Feeds:
Posts
Comments

Posts Tagged ‘London’

Monday the 2nd March 2015 saw the ‘National Day of Action Against Maximus – Same Circus, Different Clowns’ – given that there was a protest in solidarity with us in Toronto it would be fairer to call it an International Day of Action!

The day was organised by Disabled People Against Cuts, Black Triangle, Mental Health Resistance Network, #NewApproach and UK Uncut.

Events took place in Balham, Bournemouth, Bradford, Brighton, Bristol, Cardiff, Croydon, Dundee, Ealing, Edinburgh, Glasgow, Gloucester, Hull, Huddersfield, Inverness, Ipswich, Leeds, Leicester, Lincoln, Manchester, Norwich, Portsmouth, Plymouth, Reading, Sheffield, Stockton-On-Tees, Sunderland, Truro, Wrexham and the Maximus HQ in central London.

I attended the demonstration at the Maximus HQ at 29 Queen Anne’s Gate, London SW1H. We were blessed with a bright sunny day which put everyone in good spirits and ready to make our voices heard. You can view a slideshow of images from the day at the foot of this page.

The Work Capability Assessment (WCA) has been described as ‘The Greatest Sham on Earth’ and those who are unaware of its absurdities tend to think you are exaggerating when you tell them how stupid and irrational it is. The WCA has but one intention and that is to reduce welfare spending no matter the human cost, and make no mistake, there has been a human cost. I can speak of this first hand. For one very close to me, an impending WCA, combined with a fear of Iain Duncan Smith’s many other pernicious ‘reforms’, played a part in an attempt upon their own life. This resulted in a long stay in hospital and I still see the fear in her eyes whenever a ‘brown envelope’ arrives. Medical staff treating her have told me that her actions, in response to the Coalition’s welfare cuts, are not uncommon. Has it really come to this in the United Kingdom, of all places? David Cameron recently said that ”The measure of how our society is, is how we treat its most vulnerable members”; he is right, and he has failed.

Demonstrations and bad publicity played a part in forcing ATOS to run away from the contract to carry out this hated test, Maximus willingly took up the poisoned chalice and 2nd March was the first working day of their new contract; hence why we found ourselves outside their offices. Later we took to the streets and, having occupied a roundabout, the public were given a demonstration of just how absurd the Work Capability Assessment is. It took the form of a circus with such exciting acts as hoop jumping, empty milk bottle carrying and a cardboard box lifting competition; these being references to assessment criteria used to find people ‘fit for work’. The performance ended with everyone joining in with the ‘Kilburn Unemployed Workers Group’ rendition of David Cameron Is A Wanker.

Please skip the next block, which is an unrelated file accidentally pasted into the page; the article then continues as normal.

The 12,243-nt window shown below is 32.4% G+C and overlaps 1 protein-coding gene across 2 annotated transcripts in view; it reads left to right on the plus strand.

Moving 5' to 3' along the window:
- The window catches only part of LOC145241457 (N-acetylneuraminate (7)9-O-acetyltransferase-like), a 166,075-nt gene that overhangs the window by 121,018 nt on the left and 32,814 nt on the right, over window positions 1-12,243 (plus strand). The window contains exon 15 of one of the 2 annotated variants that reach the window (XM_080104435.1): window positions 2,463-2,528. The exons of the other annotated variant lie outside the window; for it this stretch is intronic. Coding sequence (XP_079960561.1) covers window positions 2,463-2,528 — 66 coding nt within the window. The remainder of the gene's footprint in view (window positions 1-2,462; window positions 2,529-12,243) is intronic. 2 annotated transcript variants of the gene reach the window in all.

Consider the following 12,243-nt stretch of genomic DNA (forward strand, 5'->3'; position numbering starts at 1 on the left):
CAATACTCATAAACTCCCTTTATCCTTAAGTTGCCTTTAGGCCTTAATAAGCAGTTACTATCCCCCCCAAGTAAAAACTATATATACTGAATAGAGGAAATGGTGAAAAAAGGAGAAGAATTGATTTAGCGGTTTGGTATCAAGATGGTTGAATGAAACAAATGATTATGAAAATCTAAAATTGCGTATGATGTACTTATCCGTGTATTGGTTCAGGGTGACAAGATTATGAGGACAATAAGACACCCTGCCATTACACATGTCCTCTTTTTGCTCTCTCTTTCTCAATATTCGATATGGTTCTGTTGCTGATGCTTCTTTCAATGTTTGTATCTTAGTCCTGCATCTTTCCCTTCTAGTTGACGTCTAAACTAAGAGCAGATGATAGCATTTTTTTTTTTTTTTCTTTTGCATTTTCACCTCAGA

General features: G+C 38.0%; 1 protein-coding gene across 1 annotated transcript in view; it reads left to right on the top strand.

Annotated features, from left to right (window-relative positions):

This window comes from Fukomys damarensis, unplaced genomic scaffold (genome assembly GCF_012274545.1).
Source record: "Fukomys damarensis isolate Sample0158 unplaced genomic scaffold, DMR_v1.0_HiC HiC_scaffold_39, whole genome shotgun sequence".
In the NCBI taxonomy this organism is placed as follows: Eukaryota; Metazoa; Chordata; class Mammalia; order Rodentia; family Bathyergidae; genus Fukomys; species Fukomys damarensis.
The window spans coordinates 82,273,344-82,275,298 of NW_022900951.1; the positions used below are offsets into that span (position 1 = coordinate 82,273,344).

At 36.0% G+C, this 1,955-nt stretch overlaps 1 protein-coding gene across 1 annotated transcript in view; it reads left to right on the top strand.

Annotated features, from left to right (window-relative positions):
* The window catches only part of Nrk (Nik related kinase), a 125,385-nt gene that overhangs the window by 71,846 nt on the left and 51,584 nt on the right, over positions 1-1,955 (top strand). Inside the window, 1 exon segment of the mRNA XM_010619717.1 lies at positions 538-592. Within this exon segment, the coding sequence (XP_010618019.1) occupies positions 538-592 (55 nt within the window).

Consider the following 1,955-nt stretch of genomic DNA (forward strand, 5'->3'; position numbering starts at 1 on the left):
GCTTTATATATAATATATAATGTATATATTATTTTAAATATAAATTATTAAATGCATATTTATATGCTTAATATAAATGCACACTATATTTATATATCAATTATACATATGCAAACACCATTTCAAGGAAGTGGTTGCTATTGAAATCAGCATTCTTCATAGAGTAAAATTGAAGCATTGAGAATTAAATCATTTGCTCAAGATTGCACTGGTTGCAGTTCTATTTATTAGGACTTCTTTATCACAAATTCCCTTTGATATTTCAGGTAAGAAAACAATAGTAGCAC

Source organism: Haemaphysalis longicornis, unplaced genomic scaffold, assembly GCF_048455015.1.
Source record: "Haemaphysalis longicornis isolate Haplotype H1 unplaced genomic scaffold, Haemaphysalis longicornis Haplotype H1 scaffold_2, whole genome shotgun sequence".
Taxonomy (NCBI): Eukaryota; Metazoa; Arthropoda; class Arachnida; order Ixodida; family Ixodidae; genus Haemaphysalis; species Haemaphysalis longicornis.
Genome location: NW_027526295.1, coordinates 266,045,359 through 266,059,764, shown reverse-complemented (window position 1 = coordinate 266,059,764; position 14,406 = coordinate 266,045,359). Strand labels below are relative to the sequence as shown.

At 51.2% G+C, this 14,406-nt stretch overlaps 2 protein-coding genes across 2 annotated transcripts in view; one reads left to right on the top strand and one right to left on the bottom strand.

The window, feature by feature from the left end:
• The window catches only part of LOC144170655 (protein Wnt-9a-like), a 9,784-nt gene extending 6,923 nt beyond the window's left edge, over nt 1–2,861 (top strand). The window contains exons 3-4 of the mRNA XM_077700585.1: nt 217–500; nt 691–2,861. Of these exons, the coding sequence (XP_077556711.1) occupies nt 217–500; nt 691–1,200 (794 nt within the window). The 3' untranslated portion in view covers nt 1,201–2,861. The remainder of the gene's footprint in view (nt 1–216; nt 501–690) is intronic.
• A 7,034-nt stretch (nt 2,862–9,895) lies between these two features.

Twitter and other social media outlets were utilised by those who could not intend in person but wanted to take part. The twitter hashtag #Maximarse started trending and put Maximus into such a state of panic that they bought up many variations of the domain name to stop others from using it. Ah well, it is not as if anybody working for Maximus have anything better to do with their time, exploiting people has never been easier than under this Conservative and Liberal Democrat Coalition.

This slideshow requires JavaScript.

All Photographs Copyright (c) 2015 Christopher John Ball

You can view images from previous DPAC disability campaigns I have attended and photographed here

Christopher John Ball is, along with Dean Sipling, co-author of the play Throwing Stones – ‘What’s in your family album?’ Order your copy today from Amazon

“Mid-life male photographer meets young, nubile female student-cum-artistic muse – so far it’s old hat. But photographer turned playwright Christopher John Ball and co-writer Dean Sipling, whose background is film and television, bring the pairing into a thoroughly contemporary world of intercepted emails, sinister insinuation and sharp retorts. Their ‘guilty until proved innocent’ plot … is thoroughly watchable and believable – perhaps as a result of Ball’s professional insights and DS Dom Lucas’ services as police advisor to the production” Barbara Lewis – The Stage

2015 will see the publication of three monographs featuring fine art photography by Christopher John Ball. Watch this blog for further details.

Read Full Post »

On July 4th 2014 DPAC organised events around the country, to highlight the fight to keep the Independent Living Fund, through a series of ‘Independent Living Day’ parties and picnics.

I attended the London party held outside the DWP Offices at Caxton House in Tothill Street SW1. The fun and games started at 2 pm. I arrived later than I would have liked due to my hip having other ideas, so I missed the beginning and most of the CAKE! As the events got underway the party spilled over into Twitter via the #IL4JULY hashtag.